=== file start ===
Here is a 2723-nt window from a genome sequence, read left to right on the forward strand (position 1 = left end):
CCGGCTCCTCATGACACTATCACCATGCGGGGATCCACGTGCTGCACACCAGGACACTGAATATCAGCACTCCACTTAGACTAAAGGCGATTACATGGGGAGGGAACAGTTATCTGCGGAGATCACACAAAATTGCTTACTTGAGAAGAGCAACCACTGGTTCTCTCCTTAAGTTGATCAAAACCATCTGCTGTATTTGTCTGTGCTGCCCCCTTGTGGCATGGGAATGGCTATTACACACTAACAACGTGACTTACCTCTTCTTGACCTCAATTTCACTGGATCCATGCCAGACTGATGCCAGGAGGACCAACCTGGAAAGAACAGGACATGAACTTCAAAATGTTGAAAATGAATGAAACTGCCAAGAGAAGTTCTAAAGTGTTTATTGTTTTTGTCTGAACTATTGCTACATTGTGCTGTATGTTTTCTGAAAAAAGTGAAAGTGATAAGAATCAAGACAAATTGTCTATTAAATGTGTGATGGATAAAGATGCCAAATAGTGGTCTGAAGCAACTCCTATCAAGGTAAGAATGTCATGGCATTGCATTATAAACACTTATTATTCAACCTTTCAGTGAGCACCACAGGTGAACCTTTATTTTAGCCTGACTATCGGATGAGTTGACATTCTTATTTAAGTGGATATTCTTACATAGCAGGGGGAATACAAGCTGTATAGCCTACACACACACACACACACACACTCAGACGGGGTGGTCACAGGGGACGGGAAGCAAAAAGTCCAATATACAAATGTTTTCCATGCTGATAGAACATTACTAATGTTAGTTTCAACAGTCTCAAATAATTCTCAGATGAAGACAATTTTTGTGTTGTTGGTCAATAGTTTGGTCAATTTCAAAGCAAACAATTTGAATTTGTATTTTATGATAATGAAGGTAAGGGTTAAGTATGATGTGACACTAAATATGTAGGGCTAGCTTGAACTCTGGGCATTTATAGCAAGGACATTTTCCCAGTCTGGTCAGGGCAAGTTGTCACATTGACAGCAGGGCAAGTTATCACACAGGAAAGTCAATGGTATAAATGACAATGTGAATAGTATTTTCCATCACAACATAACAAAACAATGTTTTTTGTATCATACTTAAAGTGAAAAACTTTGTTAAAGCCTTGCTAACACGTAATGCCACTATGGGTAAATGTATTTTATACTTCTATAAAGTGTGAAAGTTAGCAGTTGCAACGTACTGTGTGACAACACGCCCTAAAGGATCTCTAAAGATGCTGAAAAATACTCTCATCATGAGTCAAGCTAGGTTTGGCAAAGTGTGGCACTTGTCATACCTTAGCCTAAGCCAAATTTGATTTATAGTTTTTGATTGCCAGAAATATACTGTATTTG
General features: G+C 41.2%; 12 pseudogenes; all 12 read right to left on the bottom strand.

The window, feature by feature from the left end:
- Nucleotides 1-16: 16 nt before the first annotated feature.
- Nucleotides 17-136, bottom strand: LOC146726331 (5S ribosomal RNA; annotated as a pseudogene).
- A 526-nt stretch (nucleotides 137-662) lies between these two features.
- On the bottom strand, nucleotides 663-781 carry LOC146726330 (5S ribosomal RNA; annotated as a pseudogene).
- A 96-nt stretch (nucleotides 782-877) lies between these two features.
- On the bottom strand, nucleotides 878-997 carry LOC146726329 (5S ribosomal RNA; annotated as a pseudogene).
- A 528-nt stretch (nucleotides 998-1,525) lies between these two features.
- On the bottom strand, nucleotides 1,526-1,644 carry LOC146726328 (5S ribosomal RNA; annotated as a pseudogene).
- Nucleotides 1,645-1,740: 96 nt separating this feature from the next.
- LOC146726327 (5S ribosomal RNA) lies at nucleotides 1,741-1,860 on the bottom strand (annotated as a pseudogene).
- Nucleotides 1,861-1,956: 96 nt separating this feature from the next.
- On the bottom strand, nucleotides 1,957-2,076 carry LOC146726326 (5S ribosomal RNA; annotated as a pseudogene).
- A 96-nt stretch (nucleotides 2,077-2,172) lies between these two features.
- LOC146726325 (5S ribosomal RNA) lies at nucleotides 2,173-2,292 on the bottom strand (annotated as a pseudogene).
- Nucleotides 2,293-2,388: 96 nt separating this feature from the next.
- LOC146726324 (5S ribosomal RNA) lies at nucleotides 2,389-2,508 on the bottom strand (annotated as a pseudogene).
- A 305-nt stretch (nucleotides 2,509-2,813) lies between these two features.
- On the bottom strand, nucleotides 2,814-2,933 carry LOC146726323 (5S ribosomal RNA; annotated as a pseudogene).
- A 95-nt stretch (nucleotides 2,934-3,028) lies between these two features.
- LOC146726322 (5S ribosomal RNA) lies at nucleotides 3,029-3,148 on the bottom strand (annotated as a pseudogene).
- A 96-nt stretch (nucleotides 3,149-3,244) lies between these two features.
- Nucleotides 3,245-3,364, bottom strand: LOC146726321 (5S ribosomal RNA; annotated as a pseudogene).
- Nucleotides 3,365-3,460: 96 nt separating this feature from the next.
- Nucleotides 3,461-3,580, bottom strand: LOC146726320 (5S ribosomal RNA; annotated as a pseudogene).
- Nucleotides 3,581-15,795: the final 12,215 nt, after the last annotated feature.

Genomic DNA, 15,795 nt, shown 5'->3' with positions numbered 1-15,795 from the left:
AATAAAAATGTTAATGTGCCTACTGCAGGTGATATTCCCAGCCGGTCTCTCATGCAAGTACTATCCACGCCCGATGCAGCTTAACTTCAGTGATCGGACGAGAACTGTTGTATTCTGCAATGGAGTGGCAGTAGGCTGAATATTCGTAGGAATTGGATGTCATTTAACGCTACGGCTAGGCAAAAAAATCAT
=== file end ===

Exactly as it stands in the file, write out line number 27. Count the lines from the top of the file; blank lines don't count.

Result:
- Nucleotides 3,365-3,460: 96 nt separating this feature from the next.